In a memorial service, Hildesheim Bishop Heiner Wilmer paid tribute to the lives of pastors Joseph Muller and Christoph Hackethal and Father Friedrich Lorenz, who were murdered during the Nazi dictatorship.
After 1933, a great many people had turned away from God and followed the "foolish ideology of National Socialism," the Catholic bishop said Sunday in Hildesheim Cathedral. The priests Joseph Muller and Christoph Hackethal as well as Father Friedrich Lorenz remained faithful to their faith during this time and paid for it with their lives.
They had not been born as saints and had repeatedly quarreled with God, but they had remained faithful to him until death, Wilmer emphasized. Muller, Hackethal and Lorenz came into conflict with the regime because they did not allow themselves to be intimidated, continued to preach the Word of God and were there for the people in their parishes. They were therefore considered enemies of the state and were arrested.
Hackethal and Muller
The Rev. Christoph Hackethal, who was born in Hanover in 1899, served as parish priest in Bad Harzburg. In spite of all the restrictions, he also took care of Catholic forced laborers and prisoners of war, which probably led to his arrest in the summer of 1941, Wilmer said. However, the real reasons had not been handed down anywhere. Hackethal died exactly 77 years ago on the 25th of March. August 1942 in the Dachau concentration camp as a result of imprisonment and torture.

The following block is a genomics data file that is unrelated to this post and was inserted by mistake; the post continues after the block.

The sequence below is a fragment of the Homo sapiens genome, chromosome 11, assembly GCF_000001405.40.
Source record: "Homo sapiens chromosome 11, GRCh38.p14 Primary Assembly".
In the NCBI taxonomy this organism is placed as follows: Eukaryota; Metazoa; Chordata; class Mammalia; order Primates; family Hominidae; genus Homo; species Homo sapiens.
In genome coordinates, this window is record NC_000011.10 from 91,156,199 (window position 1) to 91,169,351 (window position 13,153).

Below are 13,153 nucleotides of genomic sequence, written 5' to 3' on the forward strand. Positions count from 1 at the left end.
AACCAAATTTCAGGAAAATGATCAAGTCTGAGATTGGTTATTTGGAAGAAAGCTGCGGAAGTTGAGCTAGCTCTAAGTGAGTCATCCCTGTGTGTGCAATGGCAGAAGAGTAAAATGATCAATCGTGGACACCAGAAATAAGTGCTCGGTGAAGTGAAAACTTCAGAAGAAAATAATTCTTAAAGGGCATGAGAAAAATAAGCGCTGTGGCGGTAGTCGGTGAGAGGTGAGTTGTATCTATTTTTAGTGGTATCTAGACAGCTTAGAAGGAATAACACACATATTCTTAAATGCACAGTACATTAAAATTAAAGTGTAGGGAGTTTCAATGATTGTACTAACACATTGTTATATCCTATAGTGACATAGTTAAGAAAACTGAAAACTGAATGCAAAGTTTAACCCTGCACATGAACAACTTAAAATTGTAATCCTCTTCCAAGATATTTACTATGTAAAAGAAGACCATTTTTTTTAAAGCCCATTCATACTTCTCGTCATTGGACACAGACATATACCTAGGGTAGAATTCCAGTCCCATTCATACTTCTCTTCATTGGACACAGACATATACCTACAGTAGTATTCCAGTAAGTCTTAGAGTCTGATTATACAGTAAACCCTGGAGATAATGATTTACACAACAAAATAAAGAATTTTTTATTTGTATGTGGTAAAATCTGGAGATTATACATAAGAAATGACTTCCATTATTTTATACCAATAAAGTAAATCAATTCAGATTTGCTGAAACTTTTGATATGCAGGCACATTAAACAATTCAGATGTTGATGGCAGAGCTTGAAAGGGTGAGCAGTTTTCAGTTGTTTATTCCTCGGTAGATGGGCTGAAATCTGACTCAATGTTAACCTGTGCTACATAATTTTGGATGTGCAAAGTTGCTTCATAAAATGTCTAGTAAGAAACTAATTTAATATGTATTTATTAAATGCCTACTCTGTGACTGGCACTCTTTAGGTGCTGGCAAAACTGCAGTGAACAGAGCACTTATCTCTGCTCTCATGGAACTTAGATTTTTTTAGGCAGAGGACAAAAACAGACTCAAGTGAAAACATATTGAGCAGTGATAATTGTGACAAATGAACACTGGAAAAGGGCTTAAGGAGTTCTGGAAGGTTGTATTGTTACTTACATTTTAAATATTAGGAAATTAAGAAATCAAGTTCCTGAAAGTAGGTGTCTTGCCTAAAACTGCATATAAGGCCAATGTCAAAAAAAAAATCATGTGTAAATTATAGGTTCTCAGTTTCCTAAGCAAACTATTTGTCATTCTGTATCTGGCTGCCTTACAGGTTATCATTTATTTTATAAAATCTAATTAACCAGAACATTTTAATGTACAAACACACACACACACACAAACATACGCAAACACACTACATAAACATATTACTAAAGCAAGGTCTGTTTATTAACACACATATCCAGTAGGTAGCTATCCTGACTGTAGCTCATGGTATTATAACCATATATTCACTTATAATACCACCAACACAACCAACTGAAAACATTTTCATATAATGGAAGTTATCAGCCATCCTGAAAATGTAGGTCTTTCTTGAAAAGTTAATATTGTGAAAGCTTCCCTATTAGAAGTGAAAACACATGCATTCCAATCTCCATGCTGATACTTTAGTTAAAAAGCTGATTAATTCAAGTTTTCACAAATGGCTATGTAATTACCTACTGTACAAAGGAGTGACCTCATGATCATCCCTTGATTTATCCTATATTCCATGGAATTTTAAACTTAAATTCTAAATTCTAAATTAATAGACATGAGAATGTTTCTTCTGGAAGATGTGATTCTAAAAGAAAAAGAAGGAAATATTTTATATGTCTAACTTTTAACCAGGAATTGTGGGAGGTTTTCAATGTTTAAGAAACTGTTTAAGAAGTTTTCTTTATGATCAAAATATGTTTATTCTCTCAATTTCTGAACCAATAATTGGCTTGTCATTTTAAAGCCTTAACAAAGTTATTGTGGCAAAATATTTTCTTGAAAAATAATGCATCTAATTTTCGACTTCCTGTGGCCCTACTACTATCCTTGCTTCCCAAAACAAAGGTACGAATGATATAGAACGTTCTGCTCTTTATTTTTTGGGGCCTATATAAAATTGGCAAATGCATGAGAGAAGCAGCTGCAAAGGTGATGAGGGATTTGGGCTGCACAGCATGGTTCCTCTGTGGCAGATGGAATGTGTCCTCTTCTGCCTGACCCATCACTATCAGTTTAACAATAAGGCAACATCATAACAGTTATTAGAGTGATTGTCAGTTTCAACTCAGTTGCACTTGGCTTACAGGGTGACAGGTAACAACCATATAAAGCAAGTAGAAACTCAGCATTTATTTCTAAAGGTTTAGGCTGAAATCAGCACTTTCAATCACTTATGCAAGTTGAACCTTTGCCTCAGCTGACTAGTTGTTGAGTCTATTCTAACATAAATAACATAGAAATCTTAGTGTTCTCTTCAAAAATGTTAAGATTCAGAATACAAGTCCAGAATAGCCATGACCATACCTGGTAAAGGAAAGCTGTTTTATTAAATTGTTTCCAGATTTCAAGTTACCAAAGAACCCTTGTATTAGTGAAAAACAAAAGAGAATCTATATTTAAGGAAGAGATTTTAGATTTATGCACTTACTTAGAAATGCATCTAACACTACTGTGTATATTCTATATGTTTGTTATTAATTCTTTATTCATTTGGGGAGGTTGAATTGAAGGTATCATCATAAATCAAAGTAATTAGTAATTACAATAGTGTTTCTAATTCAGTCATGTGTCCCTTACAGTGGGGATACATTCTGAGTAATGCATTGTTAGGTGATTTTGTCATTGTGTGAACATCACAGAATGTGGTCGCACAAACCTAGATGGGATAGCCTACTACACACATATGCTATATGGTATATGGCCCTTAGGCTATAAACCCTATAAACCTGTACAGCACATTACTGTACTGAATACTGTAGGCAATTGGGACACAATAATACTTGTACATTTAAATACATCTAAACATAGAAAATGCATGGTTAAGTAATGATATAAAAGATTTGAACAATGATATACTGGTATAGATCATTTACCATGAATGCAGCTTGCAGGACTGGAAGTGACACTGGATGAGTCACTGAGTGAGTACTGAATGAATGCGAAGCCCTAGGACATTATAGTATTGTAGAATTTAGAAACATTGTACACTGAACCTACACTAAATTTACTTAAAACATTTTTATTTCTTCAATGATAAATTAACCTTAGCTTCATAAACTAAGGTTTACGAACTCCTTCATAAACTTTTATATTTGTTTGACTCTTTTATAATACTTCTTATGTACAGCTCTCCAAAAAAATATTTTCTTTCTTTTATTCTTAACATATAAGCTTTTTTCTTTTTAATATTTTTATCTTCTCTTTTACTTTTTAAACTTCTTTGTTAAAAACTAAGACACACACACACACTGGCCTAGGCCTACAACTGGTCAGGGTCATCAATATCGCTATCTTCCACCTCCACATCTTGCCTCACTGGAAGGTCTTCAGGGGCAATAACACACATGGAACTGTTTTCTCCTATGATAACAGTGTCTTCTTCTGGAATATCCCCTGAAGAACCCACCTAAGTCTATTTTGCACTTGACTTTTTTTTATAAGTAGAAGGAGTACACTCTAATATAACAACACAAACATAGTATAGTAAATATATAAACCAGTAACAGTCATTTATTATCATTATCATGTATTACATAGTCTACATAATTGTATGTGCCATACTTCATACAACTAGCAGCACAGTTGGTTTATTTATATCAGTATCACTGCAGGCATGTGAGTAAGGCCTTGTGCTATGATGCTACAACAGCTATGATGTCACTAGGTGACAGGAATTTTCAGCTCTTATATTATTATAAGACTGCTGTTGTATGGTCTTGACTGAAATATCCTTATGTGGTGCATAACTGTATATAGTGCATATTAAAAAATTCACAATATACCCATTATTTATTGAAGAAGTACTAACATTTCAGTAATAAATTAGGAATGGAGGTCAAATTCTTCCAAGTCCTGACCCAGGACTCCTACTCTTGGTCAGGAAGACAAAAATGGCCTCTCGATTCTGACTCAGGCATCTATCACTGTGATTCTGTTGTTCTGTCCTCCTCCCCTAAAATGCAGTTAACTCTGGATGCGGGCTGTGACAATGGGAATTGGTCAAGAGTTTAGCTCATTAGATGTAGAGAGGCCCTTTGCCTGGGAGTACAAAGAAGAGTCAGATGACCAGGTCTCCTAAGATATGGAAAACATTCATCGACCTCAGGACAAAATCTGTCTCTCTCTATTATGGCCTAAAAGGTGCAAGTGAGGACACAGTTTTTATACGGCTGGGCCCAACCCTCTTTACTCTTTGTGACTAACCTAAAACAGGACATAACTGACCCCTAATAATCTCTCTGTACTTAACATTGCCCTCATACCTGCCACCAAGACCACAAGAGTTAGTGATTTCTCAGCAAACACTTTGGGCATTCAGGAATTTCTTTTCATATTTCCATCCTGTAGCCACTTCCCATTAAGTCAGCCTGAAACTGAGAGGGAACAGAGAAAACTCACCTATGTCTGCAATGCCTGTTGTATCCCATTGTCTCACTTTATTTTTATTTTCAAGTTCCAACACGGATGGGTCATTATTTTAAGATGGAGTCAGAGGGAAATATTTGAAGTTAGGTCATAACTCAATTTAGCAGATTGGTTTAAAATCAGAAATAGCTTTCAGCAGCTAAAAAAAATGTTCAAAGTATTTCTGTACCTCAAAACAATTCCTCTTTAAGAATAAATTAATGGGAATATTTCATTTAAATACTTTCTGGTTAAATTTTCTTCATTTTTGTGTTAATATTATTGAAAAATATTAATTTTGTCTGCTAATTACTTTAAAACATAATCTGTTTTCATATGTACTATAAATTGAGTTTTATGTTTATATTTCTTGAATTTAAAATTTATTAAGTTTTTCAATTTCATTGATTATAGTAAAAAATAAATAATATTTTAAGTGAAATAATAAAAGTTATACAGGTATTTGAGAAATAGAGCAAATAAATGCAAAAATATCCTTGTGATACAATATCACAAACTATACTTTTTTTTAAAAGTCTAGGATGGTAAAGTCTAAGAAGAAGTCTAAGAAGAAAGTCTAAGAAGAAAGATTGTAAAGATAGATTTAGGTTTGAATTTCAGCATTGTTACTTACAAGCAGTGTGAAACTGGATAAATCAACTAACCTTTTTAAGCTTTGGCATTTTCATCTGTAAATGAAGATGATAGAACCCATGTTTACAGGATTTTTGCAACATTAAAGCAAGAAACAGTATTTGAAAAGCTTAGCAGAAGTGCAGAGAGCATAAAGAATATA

Father Joseph Muller was born in 1899 in Salmunster in the diocese of Fulda. He was ordained priest in the Hildesheim Cathedral and was active in numerous parishes of the diocese. He, too, had made no secret of his critical attitude toward the Nazi state and had also invited Polish forced laborers to his church services.
Arrested "completely arbitrarily and without reason"
A denunciation finally brought him before the People’s Court in Berlin, which sentenced him to death in July 1944. On 11. September he was executed. Father Friedrich Lorenz was born in Klein Freden near Alfeld in 1897. His last position was as a parish priest in Stettin (today Szczecin).
When at the beginning of 1943 the Gestapo once again took action against alleged "enemies of the system," Lorenz was also arrested: "completely arbitrarily, completely without reason," according to Wilmer. Lorenz was also sentenced to death in July 1944 by the Reich War Court in Halle and executed on 13. November executed.